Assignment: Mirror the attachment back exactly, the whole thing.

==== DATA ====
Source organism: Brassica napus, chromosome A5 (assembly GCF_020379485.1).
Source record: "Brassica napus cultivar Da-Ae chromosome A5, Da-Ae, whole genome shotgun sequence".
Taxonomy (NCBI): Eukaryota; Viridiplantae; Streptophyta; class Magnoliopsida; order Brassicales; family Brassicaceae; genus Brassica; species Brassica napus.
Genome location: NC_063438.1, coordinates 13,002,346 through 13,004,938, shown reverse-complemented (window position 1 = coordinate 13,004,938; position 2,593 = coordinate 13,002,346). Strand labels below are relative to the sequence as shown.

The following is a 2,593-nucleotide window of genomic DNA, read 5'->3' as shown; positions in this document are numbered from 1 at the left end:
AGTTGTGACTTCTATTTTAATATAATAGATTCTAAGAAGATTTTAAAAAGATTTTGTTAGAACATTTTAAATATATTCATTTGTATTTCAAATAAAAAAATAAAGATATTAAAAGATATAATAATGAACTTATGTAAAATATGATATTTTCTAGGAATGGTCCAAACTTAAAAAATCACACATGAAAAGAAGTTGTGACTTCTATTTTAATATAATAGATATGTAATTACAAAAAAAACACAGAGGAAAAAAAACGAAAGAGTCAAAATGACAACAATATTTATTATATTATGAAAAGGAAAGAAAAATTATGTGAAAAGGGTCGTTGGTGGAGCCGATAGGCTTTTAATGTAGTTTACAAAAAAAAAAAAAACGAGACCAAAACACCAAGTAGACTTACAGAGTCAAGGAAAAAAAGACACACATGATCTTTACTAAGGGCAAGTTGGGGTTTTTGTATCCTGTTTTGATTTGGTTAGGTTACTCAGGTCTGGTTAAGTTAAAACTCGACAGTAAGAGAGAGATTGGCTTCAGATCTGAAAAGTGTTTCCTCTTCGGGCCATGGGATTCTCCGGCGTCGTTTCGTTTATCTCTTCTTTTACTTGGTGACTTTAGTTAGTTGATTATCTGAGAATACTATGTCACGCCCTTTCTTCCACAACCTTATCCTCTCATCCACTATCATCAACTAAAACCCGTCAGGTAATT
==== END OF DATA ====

Source organism: Brassica napus, chromosome A5 (assembly GCF_020379485.1).
Source record: "Brassica napus cultivar Da-Ae chromosome A5, Da-Ae, whole genome shotgun sequence".
Taxonomy (NCBI): Eukaryota; Viridiplantae; Streptophyta; class Magnoliopsida; order Brassicales; family Brassicaceae; genus Brassica; species Brassica napus.
Genome location: NC_063438.1, coordinates 13,002,346 through 13,004,938, shown reverse-complemented (window position 1 = coordinate 13,004,938; position 2,593 = coordinate 13,002,346). Strand labels below are relative to the sequence as shown.

The following is a 2,593-nucleotide window of genomic DNA, read 5'->3' as shown; positions in this document are numbered from 1 at the left end:
AGTTGTGACTTCTATTTTAATATAATAGATTCTAAGAAGATTTTAAAAAGATTTTGTTAGAACATTTTAAATATATTCATTTGTATTTCAAATAAAAAAATAAAGATATTAAAAGATATAATAATGAACTTATGTAAAATATGATATTTTCTAGGAATGGTCCAAACTTAAAAAATCACACATGAAAAGAAGTTGTGACTTCTATTTTAATATAATAGATATGTAATTACAAAAAAAACACAGAGGAAAAAAAACGAAAGAGTCAAAATGACAACAATATTTATTATATTATGAAAAGGAAAGAAAAATTATGTGAAAAGGGTCGTTGGTGGAGCCGATAGGCTTTTAATGTAGTTTACAAAAAAAAAAAAAACGAGACCAAAACACCAAGTAGACTTACAGAGTCAAGGAAAAAAAGACACACATGATCTTTACTAAGGGCAAGTTGGGGTTTTTGTATCCTGTTTTGATTTGGTTAGGTTACTCAGGTCTGGTTAAGTTAAAACTCGACAGTAAGAGAGAGATTGGCTTCAGATCTGAAAAGTGTTTCCTCTTCGGGCCATGGGATTCTCCGGCGTCGTTTCGTTTATCTCTTCTTTTACTTGGTGACTTTAGTTAGTTGATTATCTGAGAATACTATGTCACGCCCTTTCTTCCACAACCTTATCCTCTCATCCACTATCATCAACTAAAACCCGTCAGGTAATT